Friday, October 3, 2014

Boredom: The Hidden Killer

In his suicide note, the actor George Sanders wrote, "Dear World, I am leaving you because I am bored." 
How I wish I didn't identify so strongly with that. But the hours go so slowly as the years go so fast.
I get bored so very quickly, and what a curse! I can stand all but a very small circle of friends only in small doses. I can’t hold jobs because I get bored and lose the ability to concentrate. I leave concerts after three songs. Only the best movies hold my attention for longer than 15 minutes. 
Two things make me feel much better — exercise and hard work. Give me a complicated design job for which I’ll actually be paid and I’m deliriously joyful. But I’ve got a big mouth — I can’t stand when people lacking any visual sense compel me to ruin good work I’ve done for them (by, for instance, compromising the lovely white, or negative, space that is an indispensable part of good design— and no perceptible client-attracting skills. Writing, that for which I’m best known, is a lot less fun, albeit my default setting, in the sense that I commonly try to stave off agonizing feelings of purposelessness by writing a novel.

The world, though, keeps snatching the pen from my hands. I like to imagine (need to imagine!) that my latest, Who Is Keri Fetherwaite?, is a classic of modern American antic fiction, and eminently publishable. But when I wrote 186 literary agents to invite them to consider taking it to market, a grand total of two agreed to have a look, and half of those two had declared it Not Quite Right for My List within 24 hours.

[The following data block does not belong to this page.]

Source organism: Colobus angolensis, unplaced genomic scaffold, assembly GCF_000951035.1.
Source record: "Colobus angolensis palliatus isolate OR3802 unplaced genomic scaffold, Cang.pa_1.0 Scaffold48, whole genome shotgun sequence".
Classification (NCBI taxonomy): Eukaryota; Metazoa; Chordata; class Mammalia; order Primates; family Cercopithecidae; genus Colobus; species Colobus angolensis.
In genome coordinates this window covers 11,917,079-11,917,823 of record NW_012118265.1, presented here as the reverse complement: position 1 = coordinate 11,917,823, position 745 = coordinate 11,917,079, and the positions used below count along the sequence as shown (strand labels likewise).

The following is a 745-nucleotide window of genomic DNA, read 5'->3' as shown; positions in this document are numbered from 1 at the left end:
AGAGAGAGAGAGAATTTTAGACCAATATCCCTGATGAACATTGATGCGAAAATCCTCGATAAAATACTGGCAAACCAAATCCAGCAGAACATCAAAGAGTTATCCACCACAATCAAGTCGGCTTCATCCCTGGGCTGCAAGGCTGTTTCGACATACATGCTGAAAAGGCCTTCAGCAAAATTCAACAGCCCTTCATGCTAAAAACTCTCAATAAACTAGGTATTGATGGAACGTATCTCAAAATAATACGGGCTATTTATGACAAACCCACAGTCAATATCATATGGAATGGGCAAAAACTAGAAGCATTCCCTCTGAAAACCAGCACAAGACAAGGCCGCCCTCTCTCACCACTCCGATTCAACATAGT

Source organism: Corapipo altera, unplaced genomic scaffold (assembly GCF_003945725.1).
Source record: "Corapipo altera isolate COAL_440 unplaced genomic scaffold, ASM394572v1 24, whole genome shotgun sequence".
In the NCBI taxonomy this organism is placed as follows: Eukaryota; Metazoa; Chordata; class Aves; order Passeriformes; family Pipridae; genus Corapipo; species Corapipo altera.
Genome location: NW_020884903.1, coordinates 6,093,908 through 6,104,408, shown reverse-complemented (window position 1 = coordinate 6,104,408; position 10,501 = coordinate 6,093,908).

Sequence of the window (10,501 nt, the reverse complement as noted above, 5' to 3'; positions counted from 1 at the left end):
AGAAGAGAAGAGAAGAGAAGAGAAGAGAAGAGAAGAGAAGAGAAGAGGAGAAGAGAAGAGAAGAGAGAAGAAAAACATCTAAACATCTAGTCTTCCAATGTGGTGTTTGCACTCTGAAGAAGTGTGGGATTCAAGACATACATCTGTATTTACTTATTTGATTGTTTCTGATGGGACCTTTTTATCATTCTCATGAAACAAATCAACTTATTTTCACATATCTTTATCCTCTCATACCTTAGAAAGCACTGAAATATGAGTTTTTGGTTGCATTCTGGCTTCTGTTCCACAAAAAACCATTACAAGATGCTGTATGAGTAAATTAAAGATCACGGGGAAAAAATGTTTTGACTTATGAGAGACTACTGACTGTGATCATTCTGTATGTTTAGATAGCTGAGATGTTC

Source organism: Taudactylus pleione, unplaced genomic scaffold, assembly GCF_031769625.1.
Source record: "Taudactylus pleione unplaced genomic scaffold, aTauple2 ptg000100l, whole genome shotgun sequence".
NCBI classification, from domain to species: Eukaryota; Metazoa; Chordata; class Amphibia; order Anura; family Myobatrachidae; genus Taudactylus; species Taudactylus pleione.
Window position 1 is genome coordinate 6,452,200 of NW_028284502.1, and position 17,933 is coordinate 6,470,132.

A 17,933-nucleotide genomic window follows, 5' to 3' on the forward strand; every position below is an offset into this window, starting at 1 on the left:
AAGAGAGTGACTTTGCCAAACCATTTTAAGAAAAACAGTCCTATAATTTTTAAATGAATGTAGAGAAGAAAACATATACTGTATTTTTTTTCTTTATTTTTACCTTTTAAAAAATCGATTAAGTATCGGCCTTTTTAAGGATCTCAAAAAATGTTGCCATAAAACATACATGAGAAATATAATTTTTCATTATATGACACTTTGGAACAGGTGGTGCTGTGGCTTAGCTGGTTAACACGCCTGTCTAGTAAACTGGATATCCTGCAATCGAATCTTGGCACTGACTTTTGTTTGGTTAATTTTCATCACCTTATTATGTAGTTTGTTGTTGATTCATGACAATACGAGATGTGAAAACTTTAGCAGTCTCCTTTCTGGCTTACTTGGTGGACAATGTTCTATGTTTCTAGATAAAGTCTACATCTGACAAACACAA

Considering what very hard work it is, do I really want to write another novel that no one will ever read?
The result is the most excruciating sense of futility, the most crushing boredom. I wake up in the morning wondering how on earth I’m going to fill the next 16 hours, and feel very often as though on a long-haul air journey. I have to devise ways to kill time, and this at an age at which I am very well aware that I haven’t a world of time left. I glance at my wristwatch hoping it’s later, hoping that I’ll soon be able to pull the plug on another day and find solace, if that’s the right word, in unconsciousness, all he while loathing myself for feeling as I do. 

On a long-haul air journey, there' the payoff of arrival. In my life, the payoff of getting through the day is the chilling prospect of having, when I wake up, to get through another. I don't think this is how people are meant to feel. 

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